Friday, March 28, 2014

Farming Calamities

Calamity #1
Tuesday morning and I've just turned off the pump, the second cow being done with milking.
I can hear whining coming from somewhere in the barn. Like a cat? What is that? A puppy? It is a puppy. That's weird. I've never heard them whine in the morning. They are in a separate but connected barn. How am I hearing this? I start to hear Eden whine a bit too. That's really weird.
I leave the cow and walk towards the back of the barn and the whining gets louder.
I decide it's worth pausing on the milking routine to investigate why this puppy is sounding so desperate.
To make my trip more worthwhile (and honestly, to distract the pigs in the pigpen I have to go through), I grab the pigs food. There's three breeder pigs, so I get about 8lbs of food and go through the first door, putting me in the "Middle Barn" with the chickens that will start laying in another month or so. I can still hear the whining and now the pigs have started snorting, anticipating my arrival (or more accurately, the arrival of their grain).
I go through to the door leading to the "Horse Barn" (no, we don't have horses or even a horse), right into the pig pen. I can hear the puppy crying and it's definitely outside. I quickly move through the pigs (or as fast as you can move through pigs who are trying really hard to help you empty the bucket of grain), aiming for the pigs food bowl. The food dumped, and pigs distracted, I go to the exterior door in the pig pen. It's tied shut, and even if it wasn't, the ice and snow dammed up against it makes it immovable. But I can hear the puppy right there! I can't make the door budge and I'm feeling slightly desperate.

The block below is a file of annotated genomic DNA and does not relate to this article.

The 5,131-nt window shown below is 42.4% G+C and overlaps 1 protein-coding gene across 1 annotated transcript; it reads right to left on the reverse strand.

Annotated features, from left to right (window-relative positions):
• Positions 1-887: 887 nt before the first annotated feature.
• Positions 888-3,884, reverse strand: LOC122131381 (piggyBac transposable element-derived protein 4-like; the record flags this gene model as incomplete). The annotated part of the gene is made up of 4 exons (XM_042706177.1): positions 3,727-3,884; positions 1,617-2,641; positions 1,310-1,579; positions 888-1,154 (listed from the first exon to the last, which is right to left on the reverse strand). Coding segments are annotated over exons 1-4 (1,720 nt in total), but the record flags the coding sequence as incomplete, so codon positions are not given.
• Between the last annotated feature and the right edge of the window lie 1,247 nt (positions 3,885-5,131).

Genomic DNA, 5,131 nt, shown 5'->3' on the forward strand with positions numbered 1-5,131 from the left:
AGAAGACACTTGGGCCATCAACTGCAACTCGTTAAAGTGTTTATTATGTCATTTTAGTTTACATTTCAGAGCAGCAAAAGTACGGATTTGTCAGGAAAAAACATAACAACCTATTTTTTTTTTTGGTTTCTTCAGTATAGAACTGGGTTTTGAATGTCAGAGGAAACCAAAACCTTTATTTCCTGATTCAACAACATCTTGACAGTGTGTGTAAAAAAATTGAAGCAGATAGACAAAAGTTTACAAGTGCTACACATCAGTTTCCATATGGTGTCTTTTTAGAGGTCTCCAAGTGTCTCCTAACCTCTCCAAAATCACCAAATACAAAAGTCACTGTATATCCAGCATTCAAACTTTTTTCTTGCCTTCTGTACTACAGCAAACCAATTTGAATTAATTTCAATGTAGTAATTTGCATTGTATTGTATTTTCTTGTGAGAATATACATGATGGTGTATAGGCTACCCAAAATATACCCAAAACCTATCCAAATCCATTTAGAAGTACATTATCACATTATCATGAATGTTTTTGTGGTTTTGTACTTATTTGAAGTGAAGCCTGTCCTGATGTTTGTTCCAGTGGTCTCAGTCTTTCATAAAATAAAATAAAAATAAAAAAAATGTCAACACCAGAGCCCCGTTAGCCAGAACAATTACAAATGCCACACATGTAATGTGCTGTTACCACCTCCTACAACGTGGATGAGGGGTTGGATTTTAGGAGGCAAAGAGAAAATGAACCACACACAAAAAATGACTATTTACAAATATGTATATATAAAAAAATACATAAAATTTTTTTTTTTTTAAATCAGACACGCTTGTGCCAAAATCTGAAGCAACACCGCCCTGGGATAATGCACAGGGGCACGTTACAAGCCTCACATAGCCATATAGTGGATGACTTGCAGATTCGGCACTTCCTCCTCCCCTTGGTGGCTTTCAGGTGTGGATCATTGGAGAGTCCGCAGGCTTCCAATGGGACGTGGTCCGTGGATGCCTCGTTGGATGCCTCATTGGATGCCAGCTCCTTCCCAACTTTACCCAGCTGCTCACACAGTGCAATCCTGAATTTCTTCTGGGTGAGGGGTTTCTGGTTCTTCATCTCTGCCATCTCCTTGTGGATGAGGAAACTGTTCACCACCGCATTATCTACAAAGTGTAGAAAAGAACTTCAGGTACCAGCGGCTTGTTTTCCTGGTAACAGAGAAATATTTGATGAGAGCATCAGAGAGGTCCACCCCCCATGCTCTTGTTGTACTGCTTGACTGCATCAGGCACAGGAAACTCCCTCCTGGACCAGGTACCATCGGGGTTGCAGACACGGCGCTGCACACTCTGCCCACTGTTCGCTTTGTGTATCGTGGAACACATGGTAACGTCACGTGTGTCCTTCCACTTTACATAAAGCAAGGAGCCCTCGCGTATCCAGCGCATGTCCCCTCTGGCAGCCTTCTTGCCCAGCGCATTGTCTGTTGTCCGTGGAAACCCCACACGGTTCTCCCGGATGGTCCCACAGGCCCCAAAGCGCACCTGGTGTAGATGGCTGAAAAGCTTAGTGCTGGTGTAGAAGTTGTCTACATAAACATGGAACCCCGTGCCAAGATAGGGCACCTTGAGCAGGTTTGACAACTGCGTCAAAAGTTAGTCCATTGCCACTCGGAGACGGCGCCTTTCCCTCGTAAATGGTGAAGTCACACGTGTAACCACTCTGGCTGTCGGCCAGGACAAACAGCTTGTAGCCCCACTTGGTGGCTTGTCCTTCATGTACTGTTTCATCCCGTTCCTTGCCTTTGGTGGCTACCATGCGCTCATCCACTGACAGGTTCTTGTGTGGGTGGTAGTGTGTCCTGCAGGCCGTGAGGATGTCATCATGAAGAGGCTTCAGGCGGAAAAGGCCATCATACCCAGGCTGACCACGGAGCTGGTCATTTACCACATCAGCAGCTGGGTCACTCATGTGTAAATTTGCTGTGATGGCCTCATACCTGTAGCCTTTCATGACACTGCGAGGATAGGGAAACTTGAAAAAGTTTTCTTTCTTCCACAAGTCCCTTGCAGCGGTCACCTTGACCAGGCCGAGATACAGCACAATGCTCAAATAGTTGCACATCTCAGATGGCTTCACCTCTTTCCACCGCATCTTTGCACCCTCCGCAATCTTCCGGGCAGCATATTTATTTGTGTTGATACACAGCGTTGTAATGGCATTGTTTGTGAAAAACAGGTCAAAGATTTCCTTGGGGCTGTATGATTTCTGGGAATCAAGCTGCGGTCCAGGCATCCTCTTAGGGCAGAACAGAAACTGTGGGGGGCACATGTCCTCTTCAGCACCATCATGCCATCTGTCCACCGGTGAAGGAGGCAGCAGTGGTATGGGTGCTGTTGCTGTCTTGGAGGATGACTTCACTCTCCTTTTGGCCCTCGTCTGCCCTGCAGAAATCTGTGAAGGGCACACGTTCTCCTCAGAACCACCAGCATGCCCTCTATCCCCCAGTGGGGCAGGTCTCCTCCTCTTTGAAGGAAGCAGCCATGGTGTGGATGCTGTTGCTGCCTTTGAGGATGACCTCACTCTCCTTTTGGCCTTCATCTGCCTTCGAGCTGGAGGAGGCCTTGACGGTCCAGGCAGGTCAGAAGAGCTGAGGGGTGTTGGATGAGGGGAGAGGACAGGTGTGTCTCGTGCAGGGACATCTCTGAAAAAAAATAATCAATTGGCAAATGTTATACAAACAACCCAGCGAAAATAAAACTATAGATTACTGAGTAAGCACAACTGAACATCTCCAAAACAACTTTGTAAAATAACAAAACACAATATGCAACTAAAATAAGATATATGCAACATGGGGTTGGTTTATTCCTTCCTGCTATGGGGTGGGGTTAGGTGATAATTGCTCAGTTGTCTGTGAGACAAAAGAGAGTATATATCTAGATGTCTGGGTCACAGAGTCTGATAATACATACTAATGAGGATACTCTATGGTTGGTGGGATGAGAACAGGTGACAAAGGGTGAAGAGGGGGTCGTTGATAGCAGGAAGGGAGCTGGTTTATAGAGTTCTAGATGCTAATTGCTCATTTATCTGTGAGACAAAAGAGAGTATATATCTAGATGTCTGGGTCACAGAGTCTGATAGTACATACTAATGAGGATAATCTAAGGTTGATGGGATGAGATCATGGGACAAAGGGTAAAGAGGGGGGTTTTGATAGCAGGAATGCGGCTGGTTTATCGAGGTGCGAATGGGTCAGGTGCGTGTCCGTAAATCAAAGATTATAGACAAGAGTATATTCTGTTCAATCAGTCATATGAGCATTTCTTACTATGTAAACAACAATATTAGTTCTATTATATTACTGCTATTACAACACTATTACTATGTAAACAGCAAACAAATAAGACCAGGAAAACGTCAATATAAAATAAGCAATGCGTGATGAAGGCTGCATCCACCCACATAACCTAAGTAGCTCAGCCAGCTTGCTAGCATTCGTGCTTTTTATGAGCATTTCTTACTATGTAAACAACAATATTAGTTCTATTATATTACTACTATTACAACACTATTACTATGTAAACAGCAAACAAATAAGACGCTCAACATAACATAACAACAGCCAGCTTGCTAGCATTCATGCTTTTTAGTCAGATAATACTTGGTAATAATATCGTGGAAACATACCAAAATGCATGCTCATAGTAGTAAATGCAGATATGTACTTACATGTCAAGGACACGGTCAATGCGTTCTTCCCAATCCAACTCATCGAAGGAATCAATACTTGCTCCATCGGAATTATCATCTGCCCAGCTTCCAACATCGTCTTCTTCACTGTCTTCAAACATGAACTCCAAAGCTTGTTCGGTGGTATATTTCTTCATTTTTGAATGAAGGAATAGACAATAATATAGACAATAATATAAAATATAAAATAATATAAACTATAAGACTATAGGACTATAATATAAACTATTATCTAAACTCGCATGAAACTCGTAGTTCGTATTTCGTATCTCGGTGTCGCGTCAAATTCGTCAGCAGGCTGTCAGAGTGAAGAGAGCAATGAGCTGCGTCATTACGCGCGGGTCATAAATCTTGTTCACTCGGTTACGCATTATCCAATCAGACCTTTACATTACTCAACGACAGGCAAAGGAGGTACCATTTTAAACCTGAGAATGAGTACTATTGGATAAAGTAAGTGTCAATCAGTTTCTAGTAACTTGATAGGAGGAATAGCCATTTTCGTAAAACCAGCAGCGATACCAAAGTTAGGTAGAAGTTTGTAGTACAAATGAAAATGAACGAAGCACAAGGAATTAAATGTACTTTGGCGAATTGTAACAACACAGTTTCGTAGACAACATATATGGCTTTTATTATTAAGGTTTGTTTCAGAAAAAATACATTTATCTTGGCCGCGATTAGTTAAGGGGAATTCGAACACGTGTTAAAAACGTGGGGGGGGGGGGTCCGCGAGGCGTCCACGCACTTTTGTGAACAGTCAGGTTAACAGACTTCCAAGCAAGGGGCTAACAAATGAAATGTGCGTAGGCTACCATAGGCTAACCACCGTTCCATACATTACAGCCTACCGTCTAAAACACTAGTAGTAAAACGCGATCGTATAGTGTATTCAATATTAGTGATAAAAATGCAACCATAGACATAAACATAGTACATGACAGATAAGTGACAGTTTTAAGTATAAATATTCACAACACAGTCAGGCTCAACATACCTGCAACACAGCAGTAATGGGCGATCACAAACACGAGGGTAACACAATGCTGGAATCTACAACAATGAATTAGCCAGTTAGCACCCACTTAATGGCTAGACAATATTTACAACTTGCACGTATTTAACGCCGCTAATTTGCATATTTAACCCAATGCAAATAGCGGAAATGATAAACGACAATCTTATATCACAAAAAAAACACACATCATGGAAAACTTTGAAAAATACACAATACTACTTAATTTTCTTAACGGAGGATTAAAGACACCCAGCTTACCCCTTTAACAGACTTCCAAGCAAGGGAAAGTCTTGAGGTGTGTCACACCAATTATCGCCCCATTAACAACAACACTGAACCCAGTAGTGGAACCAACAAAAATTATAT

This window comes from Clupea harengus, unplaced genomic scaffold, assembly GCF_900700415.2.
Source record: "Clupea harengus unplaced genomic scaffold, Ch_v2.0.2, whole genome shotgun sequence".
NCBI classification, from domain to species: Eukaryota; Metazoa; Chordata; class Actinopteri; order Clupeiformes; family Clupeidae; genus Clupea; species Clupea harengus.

I turn to the pigs internal fence and jump it (well, climb not-so-graciously over it, trying not to kick the chicken that his roosting on it) and Eden follows me at a distance. I go through the pen adjoining the pig pen -where the calves and sheep live. Their exterior door is permanently open (thank you, ice and snow), and my plan is to jump an exterior fence (now rather low - thanks ice and snow) and get to the puppy that must have squeezed through the tiny opening in the pig pen to the outside. But how it got in to the pig pen is beyond me (the pen wall is solid and even though the gate is not, the slats of the gate are close together), never mind how it got past the pigs - they could have gobbled up the poor puppy! As I round the door to the outside, I stop up short. There he is:

I scoop him out of the cold snow and bring him back inside, much to his mother's relief. And he isn't the puppy I consider the most daring! That was a long way for a little guy to walk!